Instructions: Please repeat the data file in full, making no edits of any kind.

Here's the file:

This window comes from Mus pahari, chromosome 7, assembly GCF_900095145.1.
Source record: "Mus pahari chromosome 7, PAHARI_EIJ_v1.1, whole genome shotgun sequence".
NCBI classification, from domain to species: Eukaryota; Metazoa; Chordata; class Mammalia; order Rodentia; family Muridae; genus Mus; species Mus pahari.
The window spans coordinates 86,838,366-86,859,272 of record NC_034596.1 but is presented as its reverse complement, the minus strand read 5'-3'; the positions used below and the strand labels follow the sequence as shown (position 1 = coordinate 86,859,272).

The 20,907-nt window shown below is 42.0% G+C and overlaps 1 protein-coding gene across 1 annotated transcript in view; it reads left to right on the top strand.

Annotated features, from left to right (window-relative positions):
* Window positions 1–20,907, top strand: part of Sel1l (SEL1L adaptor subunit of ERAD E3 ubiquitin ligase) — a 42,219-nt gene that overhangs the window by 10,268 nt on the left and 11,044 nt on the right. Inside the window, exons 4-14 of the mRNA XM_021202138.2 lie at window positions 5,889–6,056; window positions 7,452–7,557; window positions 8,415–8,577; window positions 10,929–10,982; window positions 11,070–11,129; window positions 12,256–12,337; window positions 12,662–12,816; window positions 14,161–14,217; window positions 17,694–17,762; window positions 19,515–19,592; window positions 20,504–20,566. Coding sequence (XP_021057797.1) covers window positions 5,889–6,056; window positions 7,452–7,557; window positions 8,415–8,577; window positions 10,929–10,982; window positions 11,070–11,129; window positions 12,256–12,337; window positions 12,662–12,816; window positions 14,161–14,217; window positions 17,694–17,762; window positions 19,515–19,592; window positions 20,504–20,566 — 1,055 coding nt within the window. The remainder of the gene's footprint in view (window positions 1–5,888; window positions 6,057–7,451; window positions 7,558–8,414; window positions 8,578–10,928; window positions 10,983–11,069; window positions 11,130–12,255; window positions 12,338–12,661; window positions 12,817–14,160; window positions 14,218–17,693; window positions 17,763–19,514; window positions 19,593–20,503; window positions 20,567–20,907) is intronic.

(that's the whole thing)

This window comes from Mus pahari, chromosome 7, assembly GCF_900095145.1.
Source record: "Mus pahari chromosome 7, PAHARI_EIJ_v1.1, whole genome shotgun sequence".
NCBI classification, from domain to species: Eukaryota; Metazoa; Chordata; class Mammalia; order Rodentia; family Muridae; genus Mus; species Mus pahari.
The window spans coordinates 86,838,366-86,859,272 of record NC_034596.1 but is presented as its reverse complement, the minus strand read 5'-3'; the positions used below and the strand labels follow the sequence as shown (position 1 = coordinate 86,859,272).

The 20,907-nt window shown below is 42.0% G+C and overlaps 1 protein-coding gene across 1 annotated transcript in view; it reads left to right on the top strand.

Annotated features, from left to right (window-relative positions):
* Window positions 1–20,907, top strand: part of Sel1l (SEL1L adaptor subunit of ERAD E3 ubiquitin ligase) — a 42,219-nt gene that overhangs the window by 10,268 nt on the left and 11,044 nt on the right. Inside the window, exons 4-14 of the mRNA XM_021202138.2 lie at window positions 5,889–6,056; window positions 7,452–7,557; window positions 8,415–8,577; window positions 10,929–10,982; window positions 11,070–11,129; window positions 12,256–12,337; window positions 12,662–12,816; window positions 14,161–14,217; window positions 17,694–17,762; window positions 19,515–19,592; window positions 20,504–20,566. Coding sequence (XP_021057797.1) covers window positions 5,889–6,056; window positions 7,452–7,557; window positions 8,415–8,577; window positions 10,929–10,982; window positions 11,070–11,129; window positions 12,256–12,337; window positions 12,662–12,816; window positions 14,161–14,217; window positions 17,694–17,762; window positions 19,515–19,592; window positions 20,504–20,566 — 1,055 coding nt within the window. The remainder of the gene's footprint in view (window positions 1–5,888; window positions 6,057–7,451; window positions 7,558–8,414; window positions 8,578–10,928; window positions 10,983–11,069; window positions 11,130–12,255; window positions 12,338–12,661; window positions 12,817–14,160; window positions 14,218–17,693; window positions 17,763–19,514; window positions 19,593–20,503; window positions 20,567–20,907) is intronic.